By Kentaro Fukumoto, Professor, Gakushuin University (Kentaro.Fukumoto@gakushuin.ac.jp)
Last winter, we canceled the seventh Asian Political Methodology Meeting in Hong Kong due to the political situation. This winter, we had a worldwide pandemic on our hands. Nevertheless, we must continue the momentum that we have built since the first AsianPolmeth meeting in 2014. Thus, we held the second joint meeting of the Asian Political Methodology group and the Australian Society for Quantitative Political Science (AsianPolmeth VIII & ASQPS IX) online from January 13 to 15, 2021. The program and session details are available at:https://sites.google.com/view/asian-polmeth-2021/home
We had an open call for submission of papers from September to November 2020. The program was composed of 25 panels (57 presentations). We had 181 registrants from 15 different countries and regions. Due to the fact that all meetings were held during the daytime in Japan, meetings were easily accessible for Asian attendees, which is rare in most U.S.-based political science online conferences. The meeting was made international due to the variety of countries and regions found among our participants this year.
We were fortunate to find many state-of-the-art method papers, some of which shared similar topics. Four pieces approached conjoint analysis from a new perspective. A few presenters tackled causal inference using panel data. Machine learning, including text-as-data and image-as-data, was popular. We also noted that applications spanned from democracy to authoritarian regimes. In particular, several works applied cutting-edge methods to China, leading to intriguing findings.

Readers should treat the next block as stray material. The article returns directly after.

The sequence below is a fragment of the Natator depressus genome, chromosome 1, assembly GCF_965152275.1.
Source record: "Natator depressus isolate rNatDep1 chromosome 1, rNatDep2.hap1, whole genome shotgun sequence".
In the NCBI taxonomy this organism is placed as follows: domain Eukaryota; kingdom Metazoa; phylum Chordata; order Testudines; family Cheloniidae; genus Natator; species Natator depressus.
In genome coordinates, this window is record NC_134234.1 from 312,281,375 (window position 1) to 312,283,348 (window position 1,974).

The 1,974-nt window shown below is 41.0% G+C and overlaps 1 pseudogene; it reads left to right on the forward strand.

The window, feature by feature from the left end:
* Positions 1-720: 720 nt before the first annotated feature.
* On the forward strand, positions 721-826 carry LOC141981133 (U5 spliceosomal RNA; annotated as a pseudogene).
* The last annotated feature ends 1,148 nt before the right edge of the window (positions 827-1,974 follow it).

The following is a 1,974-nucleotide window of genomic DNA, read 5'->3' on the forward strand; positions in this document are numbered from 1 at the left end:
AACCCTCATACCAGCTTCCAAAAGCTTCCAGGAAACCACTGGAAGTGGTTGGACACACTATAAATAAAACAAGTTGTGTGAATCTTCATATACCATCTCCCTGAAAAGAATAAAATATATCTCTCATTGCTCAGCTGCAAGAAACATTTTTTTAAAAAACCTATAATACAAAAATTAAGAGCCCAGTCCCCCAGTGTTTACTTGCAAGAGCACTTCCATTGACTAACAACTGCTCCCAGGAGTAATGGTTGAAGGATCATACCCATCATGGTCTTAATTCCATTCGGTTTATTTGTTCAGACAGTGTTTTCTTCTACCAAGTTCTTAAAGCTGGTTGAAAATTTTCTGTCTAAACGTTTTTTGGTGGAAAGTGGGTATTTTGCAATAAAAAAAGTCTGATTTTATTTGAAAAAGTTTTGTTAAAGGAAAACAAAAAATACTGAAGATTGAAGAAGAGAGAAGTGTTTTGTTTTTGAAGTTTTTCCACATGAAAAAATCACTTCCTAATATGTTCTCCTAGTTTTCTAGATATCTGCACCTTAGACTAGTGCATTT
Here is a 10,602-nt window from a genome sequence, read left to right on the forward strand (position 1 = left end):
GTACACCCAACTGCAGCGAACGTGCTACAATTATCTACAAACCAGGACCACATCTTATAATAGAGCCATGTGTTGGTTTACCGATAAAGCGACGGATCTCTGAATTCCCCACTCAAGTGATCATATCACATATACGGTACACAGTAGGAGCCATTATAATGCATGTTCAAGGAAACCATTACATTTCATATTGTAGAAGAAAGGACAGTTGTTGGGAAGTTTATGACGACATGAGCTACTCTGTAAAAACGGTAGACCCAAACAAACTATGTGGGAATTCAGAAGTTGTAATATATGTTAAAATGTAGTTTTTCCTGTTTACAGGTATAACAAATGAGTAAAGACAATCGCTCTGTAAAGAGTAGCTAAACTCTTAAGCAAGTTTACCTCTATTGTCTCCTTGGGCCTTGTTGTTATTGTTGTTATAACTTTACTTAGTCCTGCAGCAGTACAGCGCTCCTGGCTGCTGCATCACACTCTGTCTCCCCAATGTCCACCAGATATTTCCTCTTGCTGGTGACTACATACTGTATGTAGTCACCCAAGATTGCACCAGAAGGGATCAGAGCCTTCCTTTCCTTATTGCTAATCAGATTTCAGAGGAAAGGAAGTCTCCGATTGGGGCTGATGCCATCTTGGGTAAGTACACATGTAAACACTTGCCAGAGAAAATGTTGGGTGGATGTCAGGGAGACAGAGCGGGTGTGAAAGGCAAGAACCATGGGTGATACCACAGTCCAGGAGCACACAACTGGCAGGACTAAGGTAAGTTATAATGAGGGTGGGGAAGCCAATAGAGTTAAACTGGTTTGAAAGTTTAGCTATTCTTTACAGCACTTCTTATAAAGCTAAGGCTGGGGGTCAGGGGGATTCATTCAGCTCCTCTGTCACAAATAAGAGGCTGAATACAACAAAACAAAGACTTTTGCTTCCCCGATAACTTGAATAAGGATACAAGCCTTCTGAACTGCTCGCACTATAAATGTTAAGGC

I feel that a community is emerging. Students who joined the meeting years ago came back to the conference as presenters and assistants. Scholars originating from Asia attended the session outside of the region. Of course many political scientists also participated in the panels regardless of their national origin or current national residence.
This conference was sponsored by the Society for Political Methodology. The program committee members were Kentaro Fukumoto (Gakushuin University, Japan, committee chair), Fang-Yi Chiou (Academia Sinica, Taiwan), Benjamin Goldsmith (Australian National University, Australia), Kosuke Imai (Harvard University, U.S.A.), Fernando Martinez i Coma (Griffith University, Australia), Xun Pang (Tsinghua University, China), and Jong Hee Park (Seoul National University, Korea). We also had 16 great assistants from the committee members’ universities. Among them, I’d like to express my gratitude to Shusei Eshima and Soichiro Yamauchi (both at Harvard), who provided excellent assistance to the conference organizers, in particular with their work creating and maintaining the conference website.